The expansion’s two new strikes? They’re verbatim copies of two story missions you completed on your own, reworked to accommodate two more players. Those missions had their moments the first time through, but replaying them over and over shows how thin they really are.
The Infinite Forest feels like a massive missed opportunity.
Destiny 2 does a fair amount to change up its missions, requiring players to hold positions, cross series of platforms, or jump into vehicles. It might not have revolutionized the shooter, but it’s much more fulfilling than the original’s earliest, most repetitious days. Curse of Osiris returns to those early Destiny days when much of the experience consisted of playing the same small chunks of content over and over, adding tedium to what might be decent levels under other circumstances.
The Infinite Forest specifically feels like a massive missed opportunity. Its name suggests boundless possibilities, and Bungie could have filled the place with literally anything. Apparently, though, the most interesting thing the Vex could think to simulate was the space equivalent of an empty parking lot, and the same exact firefights you can already find all over the solar system.
The bad old days
Despite these problems, Curse of Osiris does scratch that content itch felt by many dedicated Destiny 2 players. You can replay the three Adventure missions on Mercury again and again, completing tougher “Heroic” versions for better rewards. There are a host of new guns for players to find and add to their collections. Some, such as the crop of “Prophecy Tablets” that require you to wander the solar system completing older activities, will keep you pretty busy.
The new open area on Mercury has some cool ideas, like its periodic, involved public event, though it is pretty small, and, thus, does not have too many activities to keep you there. A few new maps in the multiplayer arena known as the Crucible bring more variety there as well. In aggregate, the additions are fine, and help to make Destiny 2 feel a little fuller when you venture back into it.
Upon close examination, though, there isn’t a lot there. Most of Curse of Osiris consists on reusing chunks of content with very small tweaks. The new missions, both in the story elsewhere, tend to be variations on the theme of replaying the same big chunk of the Infinite Forest. The cool suggestions of a strange, infinite simulation to explore, a new character to meet, and time travel shenanigans to prevent never really make it into what you experience in the game.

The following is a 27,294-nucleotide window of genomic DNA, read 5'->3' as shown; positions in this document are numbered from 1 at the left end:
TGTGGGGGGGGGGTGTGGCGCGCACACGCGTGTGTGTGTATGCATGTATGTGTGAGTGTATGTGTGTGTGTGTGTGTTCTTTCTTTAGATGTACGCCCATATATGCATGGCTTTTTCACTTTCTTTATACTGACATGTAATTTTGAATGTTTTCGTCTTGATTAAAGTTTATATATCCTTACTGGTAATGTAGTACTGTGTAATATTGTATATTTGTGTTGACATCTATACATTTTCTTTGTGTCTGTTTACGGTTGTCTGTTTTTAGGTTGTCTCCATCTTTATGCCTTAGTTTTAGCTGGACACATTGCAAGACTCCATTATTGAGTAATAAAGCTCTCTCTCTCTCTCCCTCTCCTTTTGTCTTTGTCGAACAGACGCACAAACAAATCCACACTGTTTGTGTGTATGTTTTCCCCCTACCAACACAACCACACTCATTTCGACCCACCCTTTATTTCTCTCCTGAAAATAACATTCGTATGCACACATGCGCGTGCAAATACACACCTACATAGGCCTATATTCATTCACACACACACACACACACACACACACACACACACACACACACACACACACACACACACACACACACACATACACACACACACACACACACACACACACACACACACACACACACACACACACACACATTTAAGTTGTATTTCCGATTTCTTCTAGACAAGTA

The world of Destiny 2 suffers every time its great ideas fail to deliver on their promise. We’ll see if things are improved in days and weeks to come by new additions like the new “Raid Lair” mode, which launches Friday. For now, Curse of Osiris feels shallow, an add-on comprising reused content and busywork. Curse of Osiris takes Destiny 2 back in time to the early days of Destiny, when players were stuck with a much weaker game.
Is there a better alternative?
Destiny 2 is itself a solid multiplayer title, so if you’re desperate for more to do in Bungie’s shared-world shooter, you’re stuck grabbing Curse of Osiris. If you’re open to buying a new game instead, there are lots of great shooters on the market right now, from Overwatch or LawBreakers to Wolfenstein II: The New Colossus. If you weren’t sold on Destiny 2 before, Curse of Osiris won’t tip the scales.
How long will it last?
Repeating content is built into Destiny 2, but we finished the main story of Curse of Osiris in an afternoon. The adding content into areas Destiny 2 players keep returning to, like the Crucible or the Strike playlist, and hunting down all the expansions unique guns should keep players busy for a while.
Should you buy it?
For dedicated Destiny 2 fans, Curse of Osiris offers enough new stuff that at least it’ll freshen up most of the minor aspects of the game with things like new guns to chase and new events to pursue. But if you’re in the market for inventive shooter gameplay or a great story, look elsewhere.
Destiny 2: Curse of Osiris was reviewed on PlayStation 4 with a review code provided by the publisher.